In which the Doctor suddenly finds himself on a vast space-station, with no sign of Peri. The TARDIS has been drawn into the station, and the Doctor's memory has been scrambled. This is due to the combined willpower of an assembly of Time Lords, who have gathered here to conduct an inquiry into his recent actions. An Inquisitor will examine his behaviour. He will be invited to give his version of events and justify his actions, whilst the Valeyard will present evidence against him. The Doctor elects to conduct his own defence. He learns that he is no longer President of the High Council of Time Lords - having been deposed in absentia. It has been felt that the previous trial he underwent at the end of his second incarnation was unduly lenient.
The Valeyard presents his first piece of evidence - taken from the Matrix. This involves the Doctor's visit to a planet named Ravolox.
He and Peri arrive on this world which presents a puzzle. It is of the exact same mass, angle of tilt and period of rotation as the Earth, and yet is light years away from the Solar System. It appears to be lifeless at first, but they are being watched by a pair of intergalactic criminals - Sabalom Glitz and his partner Dibber. Entering a cave, the Doctor and Peri discover that it leads to the ruins of an underground railway station - London's Marble Arch to be precise. Ravolox is Earth.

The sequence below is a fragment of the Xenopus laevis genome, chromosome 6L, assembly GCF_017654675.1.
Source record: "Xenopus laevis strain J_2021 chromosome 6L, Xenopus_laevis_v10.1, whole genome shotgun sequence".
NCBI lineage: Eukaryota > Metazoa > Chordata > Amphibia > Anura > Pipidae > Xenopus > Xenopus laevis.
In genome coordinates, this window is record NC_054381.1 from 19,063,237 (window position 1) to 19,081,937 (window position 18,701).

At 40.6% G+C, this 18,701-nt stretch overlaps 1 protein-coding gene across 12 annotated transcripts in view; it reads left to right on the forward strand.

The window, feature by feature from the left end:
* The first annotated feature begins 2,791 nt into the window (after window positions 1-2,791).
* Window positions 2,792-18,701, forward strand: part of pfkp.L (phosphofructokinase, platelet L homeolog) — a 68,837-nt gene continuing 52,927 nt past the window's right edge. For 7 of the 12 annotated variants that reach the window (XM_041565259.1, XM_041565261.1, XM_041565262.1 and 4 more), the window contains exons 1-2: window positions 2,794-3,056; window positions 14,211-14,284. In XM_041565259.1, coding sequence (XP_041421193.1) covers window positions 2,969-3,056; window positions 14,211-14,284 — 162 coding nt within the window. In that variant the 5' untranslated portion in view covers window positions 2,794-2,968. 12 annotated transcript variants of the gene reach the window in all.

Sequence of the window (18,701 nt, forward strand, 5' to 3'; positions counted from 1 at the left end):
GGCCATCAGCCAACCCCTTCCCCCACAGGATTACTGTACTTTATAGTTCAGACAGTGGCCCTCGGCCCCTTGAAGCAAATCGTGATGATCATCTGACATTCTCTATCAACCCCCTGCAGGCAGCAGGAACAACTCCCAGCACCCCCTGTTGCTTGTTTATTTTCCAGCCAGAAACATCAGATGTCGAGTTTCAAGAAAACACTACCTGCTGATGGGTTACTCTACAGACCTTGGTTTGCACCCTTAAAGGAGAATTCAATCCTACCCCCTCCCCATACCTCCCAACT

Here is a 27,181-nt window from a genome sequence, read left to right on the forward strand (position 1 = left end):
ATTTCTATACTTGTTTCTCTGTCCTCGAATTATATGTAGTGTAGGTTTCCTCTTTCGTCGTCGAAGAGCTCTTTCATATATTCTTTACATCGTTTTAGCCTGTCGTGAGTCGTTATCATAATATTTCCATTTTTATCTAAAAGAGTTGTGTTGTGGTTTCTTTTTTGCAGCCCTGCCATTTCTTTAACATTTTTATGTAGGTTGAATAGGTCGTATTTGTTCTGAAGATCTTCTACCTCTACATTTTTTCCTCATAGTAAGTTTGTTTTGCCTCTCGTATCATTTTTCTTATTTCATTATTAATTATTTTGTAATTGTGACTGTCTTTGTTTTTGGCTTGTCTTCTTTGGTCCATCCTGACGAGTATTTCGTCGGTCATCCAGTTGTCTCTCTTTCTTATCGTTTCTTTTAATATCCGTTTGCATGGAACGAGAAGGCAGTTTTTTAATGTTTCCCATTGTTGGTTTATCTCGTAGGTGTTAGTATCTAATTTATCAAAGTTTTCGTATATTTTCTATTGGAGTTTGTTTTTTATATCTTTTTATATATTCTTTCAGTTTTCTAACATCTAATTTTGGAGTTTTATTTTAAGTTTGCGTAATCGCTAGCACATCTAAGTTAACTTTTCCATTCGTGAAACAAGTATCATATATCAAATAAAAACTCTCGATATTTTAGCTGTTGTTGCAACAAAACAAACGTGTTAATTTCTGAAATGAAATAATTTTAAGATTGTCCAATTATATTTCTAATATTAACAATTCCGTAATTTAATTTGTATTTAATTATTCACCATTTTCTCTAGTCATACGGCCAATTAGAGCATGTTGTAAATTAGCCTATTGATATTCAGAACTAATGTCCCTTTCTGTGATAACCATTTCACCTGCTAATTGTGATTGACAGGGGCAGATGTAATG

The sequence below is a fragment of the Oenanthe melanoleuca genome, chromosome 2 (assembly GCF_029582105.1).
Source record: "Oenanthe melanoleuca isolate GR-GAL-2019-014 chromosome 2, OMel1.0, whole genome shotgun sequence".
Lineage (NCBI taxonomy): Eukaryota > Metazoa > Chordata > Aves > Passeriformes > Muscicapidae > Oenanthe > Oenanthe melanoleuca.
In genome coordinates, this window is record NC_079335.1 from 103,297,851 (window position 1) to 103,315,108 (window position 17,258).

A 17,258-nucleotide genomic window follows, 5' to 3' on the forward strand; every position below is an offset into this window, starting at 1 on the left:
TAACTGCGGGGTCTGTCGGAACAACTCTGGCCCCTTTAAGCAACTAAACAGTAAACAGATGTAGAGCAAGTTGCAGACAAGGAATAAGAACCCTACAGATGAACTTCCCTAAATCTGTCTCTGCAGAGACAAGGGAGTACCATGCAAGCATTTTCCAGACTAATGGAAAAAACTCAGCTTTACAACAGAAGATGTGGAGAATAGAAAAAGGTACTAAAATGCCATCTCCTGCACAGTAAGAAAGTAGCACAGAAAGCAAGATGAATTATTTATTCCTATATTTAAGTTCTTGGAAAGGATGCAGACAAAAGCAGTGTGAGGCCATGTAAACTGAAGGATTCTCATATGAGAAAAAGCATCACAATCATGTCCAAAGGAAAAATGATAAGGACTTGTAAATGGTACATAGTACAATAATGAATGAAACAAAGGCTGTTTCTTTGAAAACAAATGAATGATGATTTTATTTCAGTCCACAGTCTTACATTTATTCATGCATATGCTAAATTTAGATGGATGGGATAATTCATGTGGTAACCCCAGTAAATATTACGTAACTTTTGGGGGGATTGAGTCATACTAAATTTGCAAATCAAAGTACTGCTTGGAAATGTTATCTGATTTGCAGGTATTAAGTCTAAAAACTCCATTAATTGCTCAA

The station has a tunnel that leads into a high-tech labyrinth where there are survivors living - people who survived whatever it was that destroyed the life on the surface. The Doctor is attacked by them when he takes a sip of water from a jar. Everything is rationed in this underground realm. He is saved by a man named Merdeen - captain of the Train Guards. He meets the keeper of the sacred books, Balazar. It is clear that these people have lost their knowledge of how life in London once was, and have a corrupted view of history. The domain is controlled by someone called Drathro, who lives in a castle at its heart. This proves to be a huge robot - the L3. Marb Station, as it is known, was created as a shelter to protect some humans from the catastrophe which befell the planet - a great firestorm. Drathro runs things like an experiment. Everything is controlled, including occupant numbers. Regular culls take place when numbers are exceeded. Drathro believes that surplus people are killed, but Merdeen has been secretly allowing them to escape onto the surface. These people have formed a community known as the Tribe of the Free, led by Queen Katryca.
Peri, Glitz and Dibber are captured by the Tribe. Glitz is interested in a tall black column, which the Tribe revere as a totem. He claims that it was this that brought down the firestorm, but Katryca does not believe him. Other travelers from the stars have tried to take their totem - always giving different explanations as to what it is. When the Doctor escapes from Marb Station he is also captured by the Tribe, and Drathro sends a servo-robot - the L1 - to bring him back.
The Tribe decide to attack the station - to free the humans that are still held there.